The United States Department of Agriculture says twice a week, make seafood the protein on your plate. Increase the amount and variety of seafood consumed by choosing seafood in place of some meat and poultry.
I'm finally ALL moved in to my new kitchen. I spent a good third of my weekend in there, organizing, cooking, and sometimes just staring at the stocked fridge and pantry with appreciation.
Lloyd was sick over the weekend, so my first couple meals were homemade comfort foods - chicken tortilla soup and macaroni and cheese. I also made salmon burgers, which in this family are as traditional as PB&J.
In addition to being outstandingly high in fish-based omega-3s, salmon is also an excellent source of vitamin D. So are other oily fish like mackerel, tuna, and sardines; fortified milk and cereals; and sunshine - about 15 minutes of sun exposure daily without sunscreen to 50 percent of the skin can help boost vitamin D levels without increasing skin cancer risk..
Vitamin D is crucial for so many reasons - bone health, heart health, cancer prevention - and now a new study adds brain health in older adults to the list. Researchers at Peninsula Medical School, the University of Cambridge, and the University of Michigan found for the first time a relationship between low vitamin D and cognitive problems in older people. As if one brain-boosting nutrient in seafood wasn't enough (the omega-3 in fish make up 40 percent of the fat in the brain), now this!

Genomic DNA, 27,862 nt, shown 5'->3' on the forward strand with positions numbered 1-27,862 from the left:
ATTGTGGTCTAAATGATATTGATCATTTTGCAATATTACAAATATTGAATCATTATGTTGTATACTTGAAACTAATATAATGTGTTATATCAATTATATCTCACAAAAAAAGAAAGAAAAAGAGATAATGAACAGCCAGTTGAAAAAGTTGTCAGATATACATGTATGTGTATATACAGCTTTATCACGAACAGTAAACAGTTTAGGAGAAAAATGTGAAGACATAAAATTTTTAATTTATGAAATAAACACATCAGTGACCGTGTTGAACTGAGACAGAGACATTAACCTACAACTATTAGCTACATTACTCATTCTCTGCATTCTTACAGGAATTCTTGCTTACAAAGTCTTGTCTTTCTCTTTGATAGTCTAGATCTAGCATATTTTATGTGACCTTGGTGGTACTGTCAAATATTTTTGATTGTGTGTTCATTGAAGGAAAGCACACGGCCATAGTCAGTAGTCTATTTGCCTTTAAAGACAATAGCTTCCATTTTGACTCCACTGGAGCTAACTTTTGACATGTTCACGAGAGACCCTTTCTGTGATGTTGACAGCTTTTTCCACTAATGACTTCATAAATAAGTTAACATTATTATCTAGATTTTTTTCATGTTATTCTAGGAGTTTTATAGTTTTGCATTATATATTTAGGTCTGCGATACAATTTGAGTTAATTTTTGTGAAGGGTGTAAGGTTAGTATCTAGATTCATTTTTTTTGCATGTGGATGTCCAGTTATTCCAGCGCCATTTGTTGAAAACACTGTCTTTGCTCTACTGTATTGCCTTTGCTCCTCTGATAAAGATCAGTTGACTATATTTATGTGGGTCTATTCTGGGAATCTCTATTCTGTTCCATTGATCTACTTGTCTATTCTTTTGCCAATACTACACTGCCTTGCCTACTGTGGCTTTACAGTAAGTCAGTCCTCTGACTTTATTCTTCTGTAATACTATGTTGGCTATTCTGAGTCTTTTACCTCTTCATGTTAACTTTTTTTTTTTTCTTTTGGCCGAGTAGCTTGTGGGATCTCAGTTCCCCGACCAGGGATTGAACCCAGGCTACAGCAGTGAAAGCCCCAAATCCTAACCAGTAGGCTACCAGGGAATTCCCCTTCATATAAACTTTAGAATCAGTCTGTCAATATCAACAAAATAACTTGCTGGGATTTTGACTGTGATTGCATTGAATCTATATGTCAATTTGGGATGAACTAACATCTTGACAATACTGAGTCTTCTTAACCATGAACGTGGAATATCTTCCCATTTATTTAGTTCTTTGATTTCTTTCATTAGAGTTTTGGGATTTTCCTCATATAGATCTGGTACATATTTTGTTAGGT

Rima Kleiner, MS, RD
I am passionate about good food, cooking, and helping others prepare healthy and tasty meals. Fish—packed with omega-3 fatty acids and protein—is a staple of those meals. In my role as a registered dietitian with the National Fisheries Institute, I track and translate the latest news on the nutritional benefits of seafood. My background includes degrees in Human Nutrition and Communications. I work with food and beverage groups, as well as individuals, teach nutrition to culinary students and create wellness programs for employers. I also often provide commentary for news media. When I am not cooking a healthy meal or running after my two young children, you can find me running, hiking or practicing yoga.
Jennifer McGuire, MS, RD
I am a registered dietitian with the National Fisheries Institute, so fish is my nutrition forte. I earned my BA in Communication from Southwestern University. During college, one of my very favorite evening outings was a leisurely trip to the grocery market. My passion for food was undeniable, so I combined both of my interests by earning my MS in Nutrition Communication from Tufts University in Boston, MA. As well as my Registered Dietitian (RD) credential through the University of Delaware. I live in Beaufort, SC where my husband serves as a US Marine Corps Judge Advocate. I love to entertain, travel, watch reality TV, grill outdoors, run, and practice yoga.